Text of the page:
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Vice-Chancellors call for increase in home students’ fees up to £24,000

The Times reports that university leaders are calling on the government to lift the cap on fees for home students, which has been frozen at £9,250 for a decade.  

It is reported that if fees had not been frozen, they would currently be £12,000 a year due to rises in inflation.  

Sir David Bell, vice-chancellor at the University of Sunderland, told the Times that lifting the cap is ultimately unavoidable, “If you want to keep running universities even at the level we have now”. He argues that, due to inflation, the £9,250 cap will be worth less in real terms, at around £6,000, by 2025.  

There are growing concerns in universities that such fees are not covering their costs. Many are, as a result, increasingly recruiting international students, who pay on average £24,000 a year. Overseas students studying medicine in the UK can currently be charged up to £45,000 a year. 

In order to fill the funding shortfall, Sunderland’s vice-chancellor noted that recruiting more international students than in previous years has become “a financial imperative” for universities, and no longer simply a matter of choice. Official figures reported in the Times show the number of British undergraduates starting at top universities this year has fallen by 13%. Following the news that A-level students received fewer university offers this year, facing much more competition for places, critics urged universities to increase offers made to home students. Cardiff University’s vice-chancellor has argued that the UK government should have ensured “that it was at least viable for us to teach students from this country”.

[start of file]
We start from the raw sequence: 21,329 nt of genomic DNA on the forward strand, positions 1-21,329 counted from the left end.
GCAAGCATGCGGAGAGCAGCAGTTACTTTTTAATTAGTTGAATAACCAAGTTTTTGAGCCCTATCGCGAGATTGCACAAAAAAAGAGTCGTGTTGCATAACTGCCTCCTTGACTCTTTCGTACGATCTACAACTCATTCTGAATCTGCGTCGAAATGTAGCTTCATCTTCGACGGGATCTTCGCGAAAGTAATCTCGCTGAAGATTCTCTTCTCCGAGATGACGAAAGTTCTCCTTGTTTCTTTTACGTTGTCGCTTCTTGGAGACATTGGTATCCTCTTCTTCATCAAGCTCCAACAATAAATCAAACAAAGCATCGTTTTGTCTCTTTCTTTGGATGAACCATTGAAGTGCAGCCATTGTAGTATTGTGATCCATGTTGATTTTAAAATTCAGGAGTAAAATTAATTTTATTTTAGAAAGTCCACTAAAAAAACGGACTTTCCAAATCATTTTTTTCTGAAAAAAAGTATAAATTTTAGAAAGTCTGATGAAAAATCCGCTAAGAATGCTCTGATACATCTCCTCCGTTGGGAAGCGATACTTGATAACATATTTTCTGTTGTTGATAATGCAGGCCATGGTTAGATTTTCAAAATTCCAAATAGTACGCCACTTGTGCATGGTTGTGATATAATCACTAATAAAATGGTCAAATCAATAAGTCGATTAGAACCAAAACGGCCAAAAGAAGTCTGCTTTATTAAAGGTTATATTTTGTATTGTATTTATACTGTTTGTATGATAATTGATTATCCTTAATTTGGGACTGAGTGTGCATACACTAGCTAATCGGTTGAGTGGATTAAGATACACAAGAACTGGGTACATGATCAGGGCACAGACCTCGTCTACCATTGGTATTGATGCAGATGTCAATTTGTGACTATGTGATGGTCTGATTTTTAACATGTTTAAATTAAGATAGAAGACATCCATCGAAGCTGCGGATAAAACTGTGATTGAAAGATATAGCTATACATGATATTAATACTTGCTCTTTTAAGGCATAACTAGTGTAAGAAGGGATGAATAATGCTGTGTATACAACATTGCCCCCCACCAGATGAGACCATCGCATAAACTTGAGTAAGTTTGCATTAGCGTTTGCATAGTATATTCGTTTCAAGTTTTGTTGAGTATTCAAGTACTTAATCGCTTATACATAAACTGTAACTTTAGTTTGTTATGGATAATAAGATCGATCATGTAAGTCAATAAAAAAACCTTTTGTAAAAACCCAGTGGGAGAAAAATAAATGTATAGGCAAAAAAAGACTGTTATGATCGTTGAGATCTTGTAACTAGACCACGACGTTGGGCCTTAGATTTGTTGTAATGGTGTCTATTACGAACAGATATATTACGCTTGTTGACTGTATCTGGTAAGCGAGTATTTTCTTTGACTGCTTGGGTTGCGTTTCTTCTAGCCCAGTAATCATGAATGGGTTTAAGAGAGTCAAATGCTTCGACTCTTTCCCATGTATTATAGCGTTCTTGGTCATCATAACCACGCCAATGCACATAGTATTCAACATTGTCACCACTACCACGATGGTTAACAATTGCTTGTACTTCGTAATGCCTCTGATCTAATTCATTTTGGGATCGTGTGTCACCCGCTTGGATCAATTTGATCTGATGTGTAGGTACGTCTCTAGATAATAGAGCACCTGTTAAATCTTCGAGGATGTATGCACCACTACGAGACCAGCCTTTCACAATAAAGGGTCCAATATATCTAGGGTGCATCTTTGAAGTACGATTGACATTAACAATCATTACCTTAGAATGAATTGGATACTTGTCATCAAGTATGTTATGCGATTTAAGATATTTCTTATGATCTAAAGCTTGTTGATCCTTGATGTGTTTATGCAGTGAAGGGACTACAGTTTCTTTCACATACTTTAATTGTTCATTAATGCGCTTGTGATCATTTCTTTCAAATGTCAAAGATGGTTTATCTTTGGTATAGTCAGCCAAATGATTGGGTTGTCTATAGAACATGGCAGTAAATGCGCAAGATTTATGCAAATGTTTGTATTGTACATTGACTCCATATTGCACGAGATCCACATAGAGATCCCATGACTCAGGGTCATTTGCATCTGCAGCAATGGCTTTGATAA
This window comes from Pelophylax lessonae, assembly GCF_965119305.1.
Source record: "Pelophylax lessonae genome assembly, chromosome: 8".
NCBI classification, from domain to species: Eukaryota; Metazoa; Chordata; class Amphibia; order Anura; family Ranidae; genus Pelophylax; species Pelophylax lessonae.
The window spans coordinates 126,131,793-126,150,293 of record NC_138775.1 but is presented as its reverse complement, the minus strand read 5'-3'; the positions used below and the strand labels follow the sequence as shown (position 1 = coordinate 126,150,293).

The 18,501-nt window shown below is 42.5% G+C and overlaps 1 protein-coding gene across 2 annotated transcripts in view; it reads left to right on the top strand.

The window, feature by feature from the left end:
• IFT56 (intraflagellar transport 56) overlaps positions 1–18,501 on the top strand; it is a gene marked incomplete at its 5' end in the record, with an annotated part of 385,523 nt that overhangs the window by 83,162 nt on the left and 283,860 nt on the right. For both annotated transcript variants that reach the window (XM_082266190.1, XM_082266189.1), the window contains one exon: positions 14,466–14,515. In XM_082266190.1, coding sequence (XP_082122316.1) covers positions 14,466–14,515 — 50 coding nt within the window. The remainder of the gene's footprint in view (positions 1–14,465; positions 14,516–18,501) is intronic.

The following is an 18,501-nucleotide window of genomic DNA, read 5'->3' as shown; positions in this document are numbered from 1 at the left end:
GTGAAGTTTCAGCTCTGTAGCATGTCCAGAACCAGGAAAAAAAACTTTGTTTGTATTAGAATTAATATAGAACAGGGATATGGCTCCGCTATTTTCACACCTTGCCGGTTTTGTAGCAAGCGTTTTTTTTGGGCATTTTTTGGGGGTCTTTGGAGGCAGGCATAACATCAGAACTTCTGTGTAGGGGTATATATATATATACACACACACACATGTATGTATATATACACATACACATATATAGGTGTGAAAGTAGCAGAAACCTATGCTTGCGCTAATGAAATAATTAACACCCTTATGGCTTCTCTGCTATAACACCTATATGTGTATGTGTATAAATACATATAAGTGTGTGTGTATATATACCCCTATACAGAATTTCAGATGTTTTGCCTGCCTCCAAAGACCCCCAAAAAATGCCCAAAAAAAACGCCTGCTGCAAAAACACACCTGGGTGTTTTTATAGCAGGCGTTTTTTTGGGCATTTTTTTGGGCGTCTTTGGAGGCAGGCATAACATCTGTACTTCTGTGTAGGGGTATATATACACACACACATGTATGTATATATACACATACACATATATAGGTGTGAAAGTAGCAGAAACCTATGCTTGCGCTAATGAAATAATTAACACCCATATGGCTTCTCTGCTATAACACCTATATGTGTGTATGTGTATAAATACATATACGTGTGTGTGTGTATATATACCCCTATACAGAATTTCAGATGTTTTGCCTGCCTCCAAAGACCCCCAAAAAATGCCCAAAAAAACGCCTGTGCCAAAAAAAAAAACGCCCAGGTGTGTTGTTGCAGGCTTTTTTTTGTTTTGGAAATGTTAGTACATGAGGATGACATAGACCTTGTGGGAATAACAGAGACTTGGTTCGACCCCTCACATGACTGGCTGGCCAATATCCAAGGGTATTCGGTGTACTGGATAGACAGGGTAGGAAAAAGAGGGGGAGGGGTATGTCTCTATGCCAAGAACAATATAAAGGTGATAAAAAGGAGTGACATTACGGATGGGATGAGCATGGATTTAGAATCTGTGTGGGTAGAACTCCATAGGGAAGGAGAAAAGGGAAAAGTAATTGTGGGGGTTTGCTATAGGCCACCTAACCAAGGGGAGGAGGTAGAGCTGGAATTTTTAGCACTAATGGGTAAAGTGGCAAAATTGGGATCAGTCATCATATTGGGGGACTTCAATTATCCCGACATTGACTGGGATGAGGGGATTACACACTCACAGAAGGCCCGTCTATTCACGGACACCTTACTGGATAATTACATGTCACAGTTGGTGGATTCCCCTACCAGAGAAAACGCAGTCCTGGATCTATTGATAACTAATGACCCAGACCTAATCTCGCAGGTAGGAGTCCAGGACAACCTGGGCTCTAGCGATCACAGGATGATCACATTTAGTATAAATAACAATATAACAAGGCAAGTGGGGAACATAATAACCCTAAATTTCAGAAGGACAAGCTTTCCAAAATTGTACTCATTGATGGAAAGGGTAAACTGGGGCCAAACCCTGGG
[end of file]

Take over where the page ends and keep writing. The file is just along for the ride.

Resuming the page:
One of Theresa May’s actions as Prime Minister was to commission the Augar review into higher education. The review recommended, amongst other things, that maximum fees for home students be lowered to £7,500 a year. At the time, the Russell Group’s director of policy told BBC News that a cut in tuition fees, without the government making up the lost university income that would result from it, “will be a false victory for students who will only see reduced funding for their teaching, equipment and support services”. Boris Johnson’s government decided not to take the review’s recommendation on tuition fees forward. 

The Department for Education (DfE) has, for now, rejected calls to raise fees, announcing that they will remain frozen for the next two years. The government will likely seek to tread carefully when it comes to this issue; as the Liberal Democrats found out after voting with Conservatives to raise fees to their current levels during the coalition government, it can be a highly contentious come election time. A DfE spokesman told the Times that the government is providing universities with £750 million in additional funding over the next three years, in a bid to lessen the financial pressures they are facing. The department has also dismissed suggestions that offering a university place to an international student takes a place away from a UK student. 


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